Monday, May 6, 2013

Some Thoughts on Human Depravity and Redemption

At the suggestion of a friend, this morning I watched the documentary The Wild and Wonderful Whites of West Virginia on Netflix. [WARNING: Do not watch this film unless you are prepared for some really strong language and really rough content.] It is not a suped-up so-called "reality" show for bringing in the bucks, with a lot of staging...like Amish Mafia and the like. It's REALLY real. Unbelievably real. Like, unless you know people like this, you will think it IS staged. But it's not (I can say that because I do know people like that). And so it left me in deep thought about the human condition.

Immediately afterward I came across this blog post by Donald Miller discussing human depravity. Please read it - it is brilliant!! It goes so perfectly well with what I was pondering after watching the documentary on the Whites.

I like to take into consideration varying views on the eternal destination of humanity - whether some will go to heaven, some will go to hell, or all will go to one or the other, or it will all end in "nothing", etc. Some of these alternatives would appear to render evangelization completely pointless (and isn't evangelization the mission of the Church?). Pointless, that is, unless....

For so long, I think the Church has emphasized what Christ does for us in death - what He accomplished through His own death in order to offer us eternal life. And eternally, this is probably the most important thing. But as living, breathing beings, we cannot truly comprehend the conception of death, so life after death does not mean nearly as much to us as the life we are living right now. Hence people choose to remain in sin even when they believe it will result in hell after death. "Now" is what is real to us. So perhaps the renewed focus of what Christ does for us in life - through the life He lived as one of us, and the life He wants to live through us now - would be much more effective (not to mention motivational) in our efforts at evangelization, or bringing the world into personal relationship with Christ. Joel Osteen gets a lot of flack for Your Best Life Now, but isn't that what we all want? Isn't that truly what we need?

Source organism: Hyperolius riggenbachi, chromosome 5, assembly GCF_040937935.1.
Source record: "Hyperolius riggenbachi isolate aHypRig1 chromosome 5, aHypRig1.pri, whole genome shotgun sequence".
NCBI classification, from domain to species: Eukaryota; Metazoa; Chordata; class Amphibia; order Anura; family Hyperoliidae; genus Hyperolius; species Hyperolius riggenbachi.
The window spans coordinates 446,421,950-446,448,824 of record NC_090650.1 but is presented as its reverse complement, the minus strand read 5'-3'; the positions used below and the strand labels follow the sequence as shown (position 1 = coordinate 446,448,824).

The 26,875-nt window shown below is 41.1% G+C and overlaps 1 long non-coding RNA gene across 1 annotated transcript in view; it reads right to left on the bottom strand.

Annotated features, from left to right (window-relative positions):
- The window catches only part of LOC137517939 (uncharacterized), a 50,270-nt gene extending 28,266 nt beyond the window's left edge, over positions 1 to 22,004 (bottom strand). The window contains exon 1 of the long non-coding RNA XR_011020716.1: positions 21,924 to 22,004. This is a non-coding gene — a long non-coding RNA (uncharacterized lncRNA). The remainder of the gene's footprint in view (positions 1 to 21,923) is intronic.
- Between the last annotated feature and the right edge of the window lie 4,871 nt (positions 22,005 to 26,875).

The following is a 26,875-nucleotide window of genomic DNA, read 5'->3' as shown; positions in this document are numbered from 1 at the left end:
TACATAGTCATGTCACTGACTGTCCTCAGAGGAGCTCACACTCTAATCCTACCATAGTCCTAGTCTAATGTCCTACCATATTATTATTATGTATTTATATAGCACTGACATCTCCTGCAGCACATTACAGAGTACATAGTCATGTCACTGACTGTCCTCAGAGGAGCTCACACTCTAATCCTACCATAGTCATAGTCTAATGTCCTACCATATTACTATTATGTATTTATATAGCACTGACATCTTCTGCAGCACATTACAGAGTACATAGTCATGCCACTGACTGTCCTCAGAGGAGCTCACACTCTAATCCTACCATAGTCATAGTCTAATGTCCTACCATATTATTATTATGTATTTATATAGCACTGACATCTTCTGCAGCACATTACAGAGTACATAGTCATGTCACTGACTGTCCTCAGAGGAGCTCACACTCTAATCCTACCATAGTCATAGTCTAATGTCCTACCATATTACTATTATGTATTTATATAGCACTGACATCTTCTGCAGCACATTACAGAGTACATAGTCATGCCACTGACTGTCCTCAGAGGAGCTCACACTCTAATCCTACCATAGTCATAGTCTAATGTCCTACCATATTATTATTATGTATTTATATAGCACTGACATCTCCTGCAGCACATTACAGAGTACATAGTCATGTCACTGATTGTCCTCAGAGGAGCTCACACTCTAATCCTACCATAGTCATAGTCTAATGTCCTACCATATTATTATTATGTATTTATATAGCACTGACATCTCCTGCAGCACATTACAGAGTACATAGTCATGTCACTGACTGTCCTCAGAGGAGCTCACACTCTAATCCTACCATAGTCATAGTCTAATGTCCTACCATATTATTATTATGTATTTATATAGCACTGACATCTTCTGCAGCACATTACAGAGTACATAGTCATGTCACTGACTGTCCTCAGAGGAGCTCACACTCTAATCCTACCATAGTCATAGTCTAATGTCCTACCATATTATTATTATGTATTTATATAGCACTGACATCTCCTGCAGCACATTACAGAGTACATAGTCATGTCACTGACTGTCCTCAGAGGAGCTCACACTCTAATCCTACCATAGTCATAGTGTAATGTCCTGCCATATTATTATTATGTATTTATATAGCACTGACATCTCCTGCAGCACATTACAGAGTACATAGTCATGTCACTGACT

So many people I talk to admit that their biggest hindrance to believing in God is the undeniable existence of evil in the world - the fact that horrible things happen to good people. And if you sit for a minute and think about the things that go on - human trafficking, homelessness, child abuse, gang activity, torture... - you must be moved, as a decent human being, by the yearning for justice!!

We have allowed our species to get itself into a huge mess. And yes, I do believe sin is the root of the problem. But I believe a huge part of the gospel is that we can change it, to a degree, through Christ! That's the part of the Bible that talks about Him coming so we could have "abundant life" (John 10:10). It's what Isaiah declared in 61:1-3 about binding up broken hearts, releasing prisoners from darkness, and through Jesus offering beauty in exchange for ashes, joy for mourning, and praise for despair. It's why Jesus emphasized going and teaching all nations...teaching them to observe all things He taught. It wasn't so they would all get their theology right; it was so their lives could be redeemed!

The Good News is that redemption happens before we die. The Christian message is not just, "Come to Jesus so you can go to heaven." The Christian message is, "Come to Jesus so you can live!" Eternal life starts now!

5 comments:

  1. This was absolutely wonderful to read, most enjoyable, Thanks for sharing,

    Yvonne.

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  2. Hey Melody!! What an insightful post. The message of the gospel is so simple but we make it so complex, don't we? I loved your thoughts on this!

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  3. Evil isn't just a matter of free will, it's completely inevitable. The only perfect being in existence is God. If you're not perfect, what else do you exist than a ton of fallibility? The trick is to know your shortcomings. Everyone has them. Only some of us are willing to acknowledge this. A belief in a perfect example, which is what I believe the whole point of Jesus's life was, helps us in this weird little journey we call life.

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  4. I think all evil is rooted in ego ... thinking that WE can be Gods, that WE know everything, and can make things "better," or control them, or whatever.

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